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Letting Go…

Just like when you’re teaching your kid to ride their bike without training wheels for the first time, it’s hard to let go control of your bill.  At least, that’s what I imagine – I don’t have kids.  We’ve done all the negotiations, coaxed it through committee,  got our message out to the legislators, and even lined up sponsors in the other chamber for when the bill passes.  Now we wait while our bills are simply waiting their turn to be called for a vote.

This isn’t to say we haven’t been busy.  Besides running from the House to the Senate chamber repeatedly to check progress, we managed to secure four more cosponsors for our recoupment bill.  We wanted to show that our bill was a non-partisan issue, so we started working Republicans to get some more diversity in our sponsorship list.  We managed to get Representatives Chapin Rose (R) and Bob Rita (R) in hopes of curbing any immediate party line votes on the House floor.

A new amendment was filed for SB1349: Workers’ Comp.  It did not go to committee today as was intended, and it will instead be debated exclusively on the Senate floor Thursday.  If you just can’t get enough news about Workers’ Comp the Peoria Journal Star did a fairly good breakdown here.  Also Illinois Issues thinks that Governor Quinn’s plan doesn’t go far enough (here).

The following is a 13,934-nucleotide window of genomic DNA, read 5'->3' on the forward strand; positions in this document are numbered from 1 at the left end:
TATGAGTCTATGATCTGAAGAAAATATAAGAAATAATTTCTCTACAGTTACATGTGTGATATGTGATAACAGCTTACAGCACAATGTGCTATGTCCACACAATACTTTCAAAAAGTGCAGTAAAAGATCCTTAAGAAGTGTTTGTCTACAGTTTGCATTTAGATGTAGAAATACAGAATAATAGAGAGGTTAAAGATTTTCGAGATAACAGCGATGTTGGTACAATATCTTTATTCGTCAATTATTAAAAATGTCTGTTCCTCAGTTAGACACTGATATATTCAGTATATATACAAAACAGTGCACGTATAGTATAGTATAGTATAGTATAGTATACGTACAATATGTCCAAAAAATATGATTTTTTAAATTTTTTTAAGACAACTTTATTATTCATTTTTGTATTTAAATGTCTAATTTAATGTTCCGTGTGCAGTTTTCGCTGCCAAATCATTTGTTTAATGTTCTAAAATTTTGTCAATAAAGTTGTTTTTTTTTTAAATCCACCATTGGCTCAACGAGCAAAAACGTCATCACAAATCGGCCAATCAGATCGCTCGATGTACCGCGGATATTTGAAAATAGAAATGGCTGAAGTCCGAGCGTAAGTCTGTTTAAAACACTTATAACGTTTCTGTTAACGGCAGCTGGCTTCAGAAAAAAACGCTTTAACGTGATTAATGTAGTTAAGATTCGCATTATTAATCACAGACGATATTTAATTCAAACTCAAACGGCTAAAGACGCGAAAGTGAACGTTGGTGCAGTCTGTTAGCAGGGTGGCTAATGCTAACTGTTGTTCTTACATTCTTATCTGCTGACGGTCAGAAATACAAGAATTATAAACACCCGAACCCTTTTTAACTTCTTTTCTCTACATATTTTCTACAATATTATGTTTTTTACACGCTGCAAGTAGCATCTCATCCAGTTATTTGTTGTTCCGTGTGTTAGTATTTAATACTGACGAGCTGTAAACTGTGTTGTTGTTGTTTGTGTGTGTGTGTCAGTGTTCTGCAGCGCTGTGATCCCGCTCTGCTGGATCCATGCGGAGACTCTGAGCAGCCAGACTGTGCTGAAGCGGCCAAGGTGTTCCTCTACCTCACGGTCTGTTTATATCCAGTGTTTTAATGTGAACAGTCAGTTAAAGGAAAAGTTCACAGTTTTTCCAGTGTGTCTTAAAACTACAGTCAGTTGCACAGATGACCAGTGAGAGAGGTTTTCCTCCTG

And on a lighter note…

Jefferson Smith loves a good political joke.

Early last year, the then-freshman Oregon House member from Portland was getting ready for bed when he and his wife, Katy, began bantering back and forth about what might be the ultimate political prank, something that could lighten the increasingly divisive political mood among his colleagues.

As Smith recalls, the idea came almost instantly. “What if we were to Rick Roll the legislature without anybody noticing?” he wondered.

And that was the seed for what may ultimately prove to be one of the most elaborate political jokes of all time: A nearly two-minute long video of members of the Oregon House of Representatives saying the lyrics of Rick Astley’s ubiquitous ’80s pop ballad, “Never Gonna Give You Up,” literally one word or phrase at a time while in session.

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